Wednesday, March 14, 2007
Former Iraqi Prime Minister Iyad Allawi is back in the country, but it's in everyone's interest to make sure he doesn't get back into power.
By Marc Lynch
"Will Iyad Allawi, the rotund one-time Iraqi Prime Minister and current London resident, be the next Prime Minister of Iraq? He certainly seems to want the job, and he suits the Bush administration's agenda suspiciously well. But his return to power would not only fail to end the civil war - it would also signal a decisive end to democratic aspirations in Iraq and the Arab world, increase America's role at a time when most Americans would prefer to leave, and pave the way to a confrontation with Iran......
An Allawi return would mean a decisive break with even the pretence of caring about a democratic Iraq. He would return as a nationalist strongman, putting security (and American priorities) first, while always keeping in mind that elections are not his friend. The legendary corruption of his first government offers a preview of what to expect. So do his easy use of violence against both Sunni and Shia groups, his harsh repression of the media, and his generally anti-democratic instincts. From the vantage point of the emerging "new Middle East", sadly, this anti-democratic profile is an asset rather than a curse. This "Not-Dam Hussein" would be far more amenable to America's friendly Arab tyrants than is any elected, Shia, pro-Iranian alternative.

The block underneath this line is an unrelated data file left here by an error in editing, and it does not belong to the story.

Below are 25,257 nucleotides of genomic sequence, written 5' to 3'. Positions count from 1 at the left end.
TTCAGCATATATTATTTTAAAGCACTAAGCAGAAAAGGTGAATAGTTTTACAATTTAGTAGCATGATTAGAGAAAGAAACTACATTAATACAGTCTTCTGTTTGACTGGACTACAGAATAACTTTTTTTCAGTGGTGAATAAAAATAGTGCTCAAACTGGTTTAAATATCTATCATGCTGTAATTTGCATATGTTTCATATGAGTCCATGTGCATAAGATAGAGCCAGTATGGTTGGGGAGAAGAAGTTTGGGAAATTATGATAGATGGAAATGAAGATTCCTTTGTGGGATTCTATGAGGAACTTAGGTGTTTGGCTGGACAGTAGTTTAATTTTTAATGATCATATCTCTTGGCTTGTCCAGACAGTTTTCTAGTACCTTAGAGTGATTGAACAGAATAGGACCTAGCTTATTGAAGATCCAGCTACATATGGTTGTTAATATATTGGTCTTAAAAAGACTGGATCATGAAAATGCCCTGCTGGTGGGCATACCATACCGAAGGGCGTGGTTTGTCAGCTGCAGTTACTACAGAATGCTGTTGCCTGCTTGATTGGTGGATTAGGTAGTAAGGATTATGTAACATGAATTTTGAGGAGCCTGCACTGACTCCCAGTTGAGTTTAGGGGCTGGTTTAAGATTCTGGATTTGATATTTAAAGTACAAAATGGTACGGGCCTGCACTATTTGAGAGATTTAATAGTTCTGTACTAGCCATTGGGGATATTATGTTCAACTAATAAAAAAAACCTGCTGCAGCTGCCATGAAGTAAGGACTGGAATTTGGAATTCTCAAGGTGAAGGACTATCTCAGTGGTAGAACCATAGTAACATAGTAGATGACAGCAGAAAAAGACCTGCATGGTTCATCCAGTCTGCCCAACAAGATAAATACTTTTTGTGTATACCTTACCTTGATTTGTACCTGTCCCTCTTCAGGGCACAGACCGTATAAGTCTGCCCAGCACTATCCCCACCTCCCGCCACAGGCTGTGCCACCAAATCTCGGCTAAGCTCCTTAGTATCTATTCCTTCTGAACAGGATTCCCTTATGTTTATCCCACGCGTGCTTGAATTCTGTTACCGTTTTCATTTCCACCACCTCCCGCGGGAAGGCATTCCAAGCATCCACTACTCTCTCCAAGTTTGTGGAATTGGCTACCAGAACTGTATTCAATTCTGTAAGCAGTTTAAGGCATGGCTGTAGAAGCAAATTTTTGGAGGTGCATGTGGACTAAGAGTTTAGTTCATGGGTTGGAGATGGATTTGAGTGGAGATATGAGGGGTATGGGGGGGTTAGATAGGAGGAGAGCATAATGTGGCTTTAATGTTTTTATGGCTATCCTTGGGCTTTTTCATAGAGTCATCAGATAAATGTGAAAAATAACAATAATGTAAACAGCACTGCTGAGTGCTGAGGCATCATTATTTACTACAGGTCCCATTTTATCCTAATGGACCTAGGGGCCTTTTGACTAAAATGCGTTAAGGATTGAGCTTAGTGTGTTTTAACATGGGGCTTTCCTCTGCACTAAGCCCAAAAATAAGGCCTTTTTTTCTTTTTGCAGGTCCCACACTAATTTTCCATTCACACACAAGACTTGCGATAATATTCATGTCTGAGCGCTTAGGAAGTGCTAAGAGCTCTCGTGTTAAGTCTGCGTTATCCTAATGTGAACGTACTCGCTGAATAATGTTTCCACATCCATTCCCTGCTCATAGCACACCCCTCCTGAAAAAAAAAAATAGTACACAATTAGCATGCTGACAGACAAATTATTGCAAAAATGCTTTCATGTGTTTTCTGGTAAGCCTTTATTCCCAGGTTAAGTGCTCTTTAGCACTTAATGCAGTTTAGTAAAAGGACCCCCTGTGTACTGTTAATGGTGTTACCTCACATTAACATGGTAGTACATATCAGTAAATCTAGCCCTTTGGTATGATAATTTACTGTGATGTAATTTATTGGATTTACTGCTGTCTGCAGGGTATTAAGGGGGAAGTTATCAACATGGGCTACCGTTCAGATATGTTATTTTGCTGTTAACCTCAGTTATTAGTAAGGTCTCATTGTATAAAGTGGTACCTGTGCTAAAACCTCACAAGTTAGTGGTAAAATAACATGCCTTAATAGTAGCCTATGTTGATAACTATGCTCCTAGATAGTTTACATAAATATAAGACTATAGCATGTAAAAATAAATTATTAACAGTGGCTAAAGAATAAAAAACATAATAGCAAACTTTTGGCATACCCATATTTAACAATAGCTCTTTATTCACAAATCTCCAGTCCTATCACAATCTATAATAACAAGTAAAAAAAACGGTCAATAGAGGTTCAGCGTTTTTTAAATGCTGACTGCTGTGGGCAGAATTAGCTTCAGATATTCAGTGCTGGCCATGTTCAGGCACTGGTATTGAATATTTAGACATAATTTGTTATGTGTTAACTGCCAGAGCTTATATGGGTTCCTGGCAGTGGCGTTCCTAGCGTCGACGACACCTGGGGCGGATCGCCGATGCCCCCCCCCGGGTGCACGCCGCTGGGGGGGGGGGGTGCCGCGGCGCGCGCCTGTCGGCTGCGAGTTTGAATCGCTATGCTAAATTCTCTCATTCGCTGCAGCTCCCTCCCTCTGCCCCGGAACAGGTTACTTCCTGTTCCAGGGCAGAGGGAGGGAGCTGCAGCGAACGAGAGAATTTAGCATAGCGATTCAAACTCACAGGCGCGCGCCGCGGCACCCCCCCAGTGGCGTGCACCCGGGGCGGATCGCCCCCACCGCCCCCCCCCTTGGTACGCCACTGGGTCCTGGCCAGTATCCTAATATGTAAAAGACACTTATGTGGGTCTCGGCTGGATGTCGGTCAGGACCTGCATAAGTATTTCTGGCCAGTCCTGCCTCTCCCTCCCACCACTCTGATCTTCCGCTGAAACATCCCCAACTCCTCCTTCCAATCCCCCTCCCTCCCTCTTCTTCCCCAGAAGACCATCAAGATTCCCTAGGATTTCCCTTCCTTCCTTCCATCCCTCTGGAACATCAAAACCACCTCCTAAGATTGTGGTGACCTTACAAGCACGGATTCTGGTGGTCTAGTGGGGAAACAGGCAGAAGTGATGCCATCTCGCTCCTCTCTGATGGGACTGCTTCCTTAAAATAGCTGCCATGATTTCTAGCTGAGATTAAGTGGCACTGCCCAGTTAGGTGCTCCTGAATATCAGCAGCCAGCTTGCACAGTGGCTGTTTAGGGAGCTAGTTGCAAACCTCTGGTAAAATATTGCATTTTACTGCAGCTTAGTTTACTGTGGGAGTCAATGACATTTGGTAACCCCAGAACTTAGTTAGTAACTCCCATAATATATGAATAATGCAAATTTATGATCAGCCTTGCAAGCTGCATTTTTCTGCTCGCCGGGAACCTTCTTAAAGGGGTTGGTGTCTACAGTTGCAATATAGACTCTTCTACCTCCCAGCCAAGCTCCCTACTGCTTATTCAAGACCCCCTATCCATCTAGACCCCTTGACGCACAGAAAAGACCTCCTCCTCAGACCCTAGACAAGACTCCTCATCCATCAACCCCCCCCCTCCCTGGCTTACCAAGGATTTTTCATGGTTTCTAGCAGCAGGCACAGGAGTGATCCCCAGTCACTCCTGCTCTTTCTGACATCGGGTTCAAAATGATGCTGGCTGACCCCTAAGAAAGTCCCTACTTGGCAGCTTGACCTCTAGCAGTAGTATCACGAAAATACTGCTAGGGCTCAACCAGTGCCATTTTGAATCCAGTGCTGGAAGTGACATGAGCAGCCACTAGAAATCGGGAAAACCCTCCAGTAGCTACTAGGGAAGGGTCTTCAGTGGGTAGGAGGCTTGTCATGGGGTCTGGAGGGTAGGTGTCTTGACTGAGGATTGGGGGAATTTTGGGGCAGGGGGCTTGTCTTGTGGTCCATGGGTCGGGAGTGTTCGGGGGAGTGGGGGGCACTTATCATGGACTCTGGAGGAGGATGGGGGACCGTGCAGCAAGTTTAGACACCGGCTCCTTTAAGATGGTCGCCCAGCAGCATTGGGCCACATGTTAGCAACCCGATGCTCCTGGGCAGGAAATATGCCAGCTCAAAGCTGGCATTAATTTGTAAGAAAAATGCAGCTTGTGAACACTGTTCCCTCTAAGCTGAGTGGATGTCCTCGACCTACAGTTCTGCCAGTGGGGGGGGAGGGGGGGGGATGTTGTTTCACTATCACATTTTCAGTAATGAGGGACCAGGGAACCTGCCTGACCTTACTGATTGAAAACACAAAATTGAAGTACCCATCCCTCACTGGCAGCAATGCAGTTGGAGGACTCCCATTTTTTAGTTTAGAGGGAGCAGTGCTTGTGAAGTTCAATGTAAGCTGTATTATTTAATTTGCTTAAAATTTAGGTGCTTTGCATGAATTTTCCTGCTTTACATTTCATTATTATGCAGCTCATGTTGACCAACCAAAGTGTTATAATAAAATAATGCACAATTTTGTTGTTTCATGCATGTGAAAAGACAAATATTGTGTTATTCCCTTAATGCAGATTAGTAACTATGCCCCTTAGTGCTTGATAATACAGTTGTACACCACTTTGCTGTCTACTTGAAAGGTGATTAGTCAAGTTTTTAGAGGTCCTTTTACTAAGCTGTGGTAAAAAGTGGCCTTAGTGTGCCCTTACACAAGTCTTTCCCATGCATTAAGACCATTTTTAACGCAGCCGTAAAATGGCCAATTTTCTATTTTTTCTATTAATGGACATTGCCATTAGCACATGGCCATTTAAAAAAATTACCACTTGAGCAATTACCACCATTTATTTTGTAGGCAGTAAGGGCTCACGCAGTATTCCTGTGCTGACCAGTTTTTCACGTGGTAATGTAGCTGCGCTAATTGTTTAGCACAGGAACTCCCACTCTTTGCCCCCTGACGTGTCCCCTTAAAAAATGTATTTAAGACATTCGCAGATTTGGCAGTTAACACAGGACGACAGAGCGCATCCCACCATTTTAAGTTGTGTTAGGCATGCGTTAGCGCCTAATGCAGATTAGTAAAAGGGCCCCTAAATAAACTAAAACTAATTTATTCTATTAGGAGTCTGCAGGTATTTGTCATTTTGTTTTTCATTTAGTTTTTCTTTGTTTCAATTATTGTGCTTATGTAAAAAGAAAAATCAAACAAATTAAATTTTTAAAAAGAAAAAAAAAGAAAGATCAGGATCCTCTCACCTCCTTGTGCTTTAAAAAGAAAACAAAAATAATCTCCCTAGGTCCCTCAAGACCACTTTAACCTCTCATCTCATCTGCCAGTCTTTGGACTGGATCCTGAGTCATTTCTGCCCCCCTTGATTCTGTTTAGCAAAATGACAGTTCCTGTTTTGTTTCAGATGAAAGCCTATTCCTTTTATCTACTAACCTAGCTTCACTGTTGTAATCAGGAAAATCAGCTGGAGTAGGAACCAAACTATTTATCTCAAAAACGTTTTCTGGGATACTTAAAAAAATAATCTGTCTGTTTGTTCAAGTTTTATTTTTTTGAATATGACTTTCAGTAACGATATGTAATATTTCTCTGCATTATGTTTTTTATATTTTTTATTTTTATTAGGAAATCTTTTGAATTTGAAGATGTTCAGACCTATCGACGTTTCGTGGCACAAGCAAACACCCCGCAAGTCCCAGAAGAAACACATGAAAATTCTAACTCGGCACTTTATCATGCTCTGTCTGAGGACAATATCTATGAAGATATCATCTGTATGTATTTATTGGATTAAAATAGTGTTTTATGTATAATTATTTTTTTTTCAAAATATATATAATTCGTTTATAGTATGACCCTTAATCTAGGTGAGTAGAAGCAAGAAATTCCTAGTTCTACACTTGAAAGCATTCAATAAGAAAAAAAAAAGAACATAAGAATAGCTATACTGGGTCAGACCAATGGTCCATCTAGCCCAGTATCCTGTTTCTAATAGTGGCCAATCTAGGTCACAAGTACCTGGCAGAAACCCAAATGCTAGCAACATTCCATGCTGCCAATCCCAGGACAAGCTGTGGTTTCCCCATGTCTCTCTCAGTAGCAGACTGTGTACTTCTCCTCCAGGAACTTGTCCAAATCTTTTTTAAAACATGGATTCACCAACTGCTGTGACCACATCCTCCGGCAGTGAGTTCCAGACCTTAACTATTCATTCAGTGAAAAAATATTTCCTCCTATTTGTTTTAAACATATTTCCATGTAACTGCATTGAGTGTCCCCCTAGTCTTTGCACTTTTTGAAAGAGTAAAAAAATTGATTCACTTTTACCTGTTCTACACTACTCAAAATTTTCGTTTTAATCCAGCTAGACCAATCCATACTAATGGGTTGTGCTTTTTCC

This may all come to nothing. Perhaps Allawi's return is being orchestrated simply to put pressure on the Maliki government. But when the current "surge" inevitably fails, and Washington's (and Riyadh's) itch to combat Iran grows, keep an eye out for the rotund one. He offers the fantasy of an easy solution to an intractable problem - a "magic bullet" which will only lead us deeper into fiasco."